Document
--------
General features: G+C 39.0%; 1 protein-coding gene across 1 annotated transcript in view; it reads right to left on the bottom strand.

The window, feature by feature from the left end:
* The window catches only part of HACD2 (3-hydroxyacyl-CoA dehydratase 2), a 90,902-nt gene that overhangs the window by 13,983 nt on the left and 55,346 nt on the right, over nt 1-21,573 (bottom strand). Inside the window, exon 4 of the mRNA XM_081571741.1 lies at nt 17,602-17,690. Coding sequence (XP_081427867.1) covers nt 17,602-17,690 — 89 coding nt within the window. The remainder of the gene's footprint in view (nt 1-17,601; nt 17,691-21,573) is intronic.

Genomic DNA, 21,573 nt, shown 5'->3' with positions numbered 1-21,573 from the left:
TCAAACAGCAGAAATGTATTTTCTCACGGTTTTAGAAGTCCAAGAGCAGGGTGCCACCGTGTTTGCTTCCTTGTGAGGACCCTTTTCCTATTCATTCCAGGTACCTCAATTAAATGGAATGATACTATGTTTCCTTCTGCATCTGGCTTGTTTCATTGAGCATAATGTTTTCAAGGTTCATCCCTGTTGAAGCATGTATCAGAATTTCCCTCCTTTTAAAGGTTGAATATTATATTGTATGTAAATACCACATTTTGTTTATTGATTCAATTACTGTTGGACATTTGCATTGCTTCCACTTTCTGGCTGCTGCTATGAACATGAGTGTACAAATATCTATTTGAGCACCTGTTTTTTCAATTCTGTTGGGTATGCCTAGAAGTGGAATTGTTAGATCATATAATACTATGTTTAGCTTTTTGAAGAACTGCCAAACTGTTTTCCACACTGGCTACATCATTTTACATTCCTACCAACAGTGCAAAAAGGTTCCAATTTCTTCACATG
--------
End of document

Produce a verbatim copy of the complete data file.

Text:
General features: G+C 39.0%; 1 protein-coding gene across 1 annotated transcript in view; it reads right to left on the bottom strand.

The window, feature by feature from the left end:
* The window catches only part of HACD2 (3-hydroxyacyl-CoA dehydratase 2), a 90,902-nt gene that overhangs the window by 13,983 nt on the left and 55,346 nt on the right, over nt 1-21,573 (bottom strand). Inside the window, exon 4 of the mRNA XM_081571741.1 lies at nt 17,602-17,690. Coding sequence (XP_081427867.1) covers nt 17,602-17,690 — 89 coding nt within the window. The remainder of the gene's footprint in view (nt 1-17,601; nt 17,691-21,573) is intronic.

Genomic DNA, 21,573 nt, shown 5'->3' with positions numbered 1-21,573 from the left:
TCAAACAGCAGAAATGTATTTTCTCACGGTTTTAGAAGTCCAAGAGCAGGGTGCCACCGTGTTTGCTTCCTTGTGAGGACCCTTTTCCTATTCATTCCAGGTACCTCAATTAAATGGAATGATACTATGTTTCCTTCTGCATCTGGCTTGTTTCATTGAGCATAATGTTTTCAAGGTTCATCCCTGTTGAAGCATGTATCAGAATTTCCCTCCTTTTAAAGGTTGAATATTATATTGTATGTAAATACCACATTTTGTTTATTGATTCAATTACTGTTGGACATTTGCATTGCTTCCACTTTCTGGCTGCTGCTATGAACATGAGTGTACAAATATCTATTTGAGCACCTGTTTTTTCAATTCTGTTGGGTATGCCTAGAAGTGGAATTGTTAGATCATATAATACTATGTTTAGCTTTTTGAAGAACTGCCAAACTGTTTTCCACACTGGCTACATCATTTTACATTCCTACCAACAGTGCAAAAAGGTTCCAATTTCTTCACATG